Panos Cosmatos’ “Mandy” will be a film that not everyone will click in to. What could be a typical revenge thriller about a man avenging his wife is transformed in to a brilliant and mesmerizing trip in to insanity and literal hell. We know so little about Nicolas Cage’s character, but once he’s lost everything in his life, he descends in to a madness and hellfire that’s both horrifying and awe inspiring. Every single frame of “Mandy” is a mind blowing moving painting, one filled with vast colors and shades. The world Red and Mandy share is so vast, but is set just for them and them alone.
It’s amazing how prophetic Satoshi Kon’s “Perfect Blue” was back in 1997. Even though it was released at the beginning of the internet age, “Perfect Blue” is a very strong and still very relevant tale about rabid fandom, gate keeping, obsession, and the struggles to maintain one’s own sense of self and agency in a world where growing in one’s career means relinquishing our dignity and discretion. In a time where actresses are being chased and harassed off of social platforms, “Perfect Blue” conjures up so much interesting and familiar imagery and plot beats, and ultimately is about the cost of rabid fandom.
Written and directed by Justin McConnell, Lifechanger is an exploration of mortality, letting go, love, and what people are willing to do to keep going without changes and what they are willing to accept to keep their lives on their preferred path. While the film is a horror film at its core, the story is about much more than the simple kills and shapeshifting, it’s about taking over lives, making one’s own life. The way this is approached creates a story that is easy to follow even with the switches in lead person and the multiple storylines. The film keeps everything in order and easily understandable. As the story advances and the lead narrates the story, the reasons for it all become clearer and they are not just for survival.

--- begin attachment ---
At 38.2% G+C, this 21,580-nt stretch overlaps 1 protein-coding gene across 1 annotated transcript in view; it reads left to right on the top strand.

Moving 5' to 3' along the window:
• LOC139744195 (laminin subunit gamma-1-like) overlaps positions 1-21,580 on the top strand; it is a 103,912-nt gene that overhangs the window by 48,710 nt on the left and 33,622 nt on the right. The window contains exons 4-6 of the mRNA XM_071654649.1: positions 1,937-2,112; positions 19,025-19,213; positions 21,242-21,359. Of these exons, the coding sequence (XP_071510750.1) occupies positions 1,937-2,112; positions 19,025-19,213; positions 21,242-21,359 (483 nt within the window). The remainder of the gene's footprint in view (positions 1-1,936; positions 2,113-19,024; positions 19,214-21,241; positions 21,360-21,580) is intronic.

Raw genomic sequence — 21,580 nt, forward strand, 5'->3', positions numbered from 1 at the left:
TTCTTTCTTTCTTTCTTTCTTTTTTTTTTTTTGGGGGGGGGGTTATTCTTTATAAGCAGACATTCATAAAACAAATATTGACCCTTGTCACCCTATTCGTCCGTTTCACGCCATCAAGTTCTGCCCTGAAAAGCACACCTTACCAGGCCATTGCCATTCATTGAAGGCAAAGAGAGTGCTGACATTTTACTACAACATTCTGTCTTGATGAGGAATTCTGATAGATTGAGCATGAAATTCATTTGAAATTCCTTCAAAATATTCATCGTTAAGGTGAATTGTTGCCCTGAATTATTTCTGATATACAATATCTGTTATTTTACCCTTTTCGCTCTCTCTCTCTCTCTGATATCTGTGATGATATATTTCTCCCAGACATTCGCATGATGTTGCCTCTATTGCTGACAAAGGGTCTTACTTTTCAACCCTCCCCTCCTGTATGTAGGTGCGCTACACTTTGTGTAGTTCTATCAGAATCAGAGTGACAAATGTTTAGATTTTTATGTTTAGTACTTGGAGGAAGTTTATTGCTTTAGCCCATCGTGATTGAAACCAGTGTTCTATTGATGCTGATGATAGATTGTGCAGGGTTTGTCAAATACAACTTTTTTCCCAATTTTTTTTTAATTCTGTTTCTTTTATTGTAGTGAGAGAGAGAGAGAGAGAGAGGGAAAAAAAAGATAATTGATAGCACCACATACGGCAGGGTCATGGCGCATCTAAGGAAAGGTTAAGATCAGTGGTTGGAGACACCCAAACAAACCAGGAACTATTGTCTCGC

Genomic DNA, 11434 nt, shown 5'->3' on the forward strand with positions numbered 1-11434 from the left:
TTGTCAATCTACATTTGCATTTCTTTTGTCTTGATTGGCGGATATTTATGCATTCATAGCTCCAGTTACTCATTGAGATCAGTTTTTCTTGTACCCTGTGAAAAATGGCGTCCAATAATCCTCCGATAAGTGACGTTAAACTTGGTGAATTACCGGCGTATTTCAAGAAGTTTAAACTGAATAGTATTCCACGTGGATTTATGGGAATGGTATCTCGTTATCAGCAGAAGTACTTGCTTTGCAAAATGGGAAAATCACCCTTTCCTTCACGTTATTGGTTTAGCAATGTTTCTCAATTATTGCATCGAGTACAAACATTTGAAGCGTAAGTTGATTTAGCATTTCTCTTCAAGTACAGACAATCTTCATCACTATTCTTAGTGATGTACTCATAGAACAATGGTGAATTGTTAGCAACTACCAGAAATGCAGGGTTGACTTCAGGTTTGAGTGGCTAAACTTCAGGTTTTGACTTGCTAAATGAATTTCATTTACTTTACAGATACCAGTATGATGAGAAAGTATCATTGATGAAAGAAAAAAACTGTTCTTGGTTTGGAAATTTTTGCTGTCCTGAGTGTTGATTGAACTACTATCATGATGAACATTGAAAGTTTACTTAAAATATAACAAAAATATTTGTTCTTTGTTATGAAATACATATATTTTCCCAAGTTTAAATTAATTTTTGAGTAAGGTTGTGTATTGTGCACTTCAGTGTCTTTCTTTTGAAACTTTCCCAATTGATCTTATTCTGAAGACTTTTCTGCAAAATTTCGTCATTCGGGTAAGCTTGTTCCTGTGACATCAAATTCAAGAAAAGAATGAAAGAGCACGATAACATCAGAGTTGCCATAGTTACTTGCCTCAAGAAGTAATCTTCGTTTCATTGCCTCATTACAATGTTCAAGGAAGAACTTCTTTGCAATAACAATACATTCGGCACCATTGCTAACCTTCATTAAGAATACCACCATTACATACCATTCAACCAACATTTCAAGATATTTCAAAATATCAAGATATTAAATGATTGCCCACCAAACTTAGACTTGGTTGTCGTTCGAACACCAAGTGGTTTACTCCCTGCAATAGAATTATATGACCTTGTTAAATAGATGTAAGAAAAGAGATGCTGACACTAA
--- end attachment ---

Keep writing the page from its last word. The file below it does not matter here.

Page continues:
A man stumbles upon a time travelling amulet and uses it to attempt to get himself out of trouble and get his dream girl. Things do not go according to plan and things just get more complicated each time he travels back in time, causing a second, third, fourth, etc copy of himself that need to go back where they came from.
While on a shoot with a German director, actress Mabel tries to better her craft and herself while also attempting to connect with her co-star, a disfigured man who has a very different outlook on life and acting.
Newly married Elizabeth and Henry arrive at home to a decadent house where he woos her. As time goes by, she meets the house staff and becomes curious of her surroundings and husband. Being locked out of a single room raises her curiosity until she decides to investigate.
Following a mysterious death, a scientist is brought in to hopefully rule it as an accident. As he does his research, a police detective desperately wants to rule it as a homicide. Mixed up in the middle of it all is a teenager with what looks to be psychic powers and her friend who has disappeared. What will they all find once all is said and done?
Written and directed by Sofia Coppola, the film makes a case for the viewer to see Marie Antoinette in a better light than what they have learned in history class. Here she’s painted as a teenage girl sent to marry a man she’s never met, pushed to produce heirs to the throne, while given a lavish and decadent lifestyle which led to her life feeling unfulfilled and thus making her do all she could to make her life as interesting as she could with what was offered to her. Here the take on Marie Antoinette is almost friendly, showing her as a complex person who was raised in luxury, married into more luxury, and thus completely disconnected from the French populace that ultimately took her and her husband down. The film approaches this without judgment and an interest in humanizing without glorifying a woman who’s often only known for a single quote.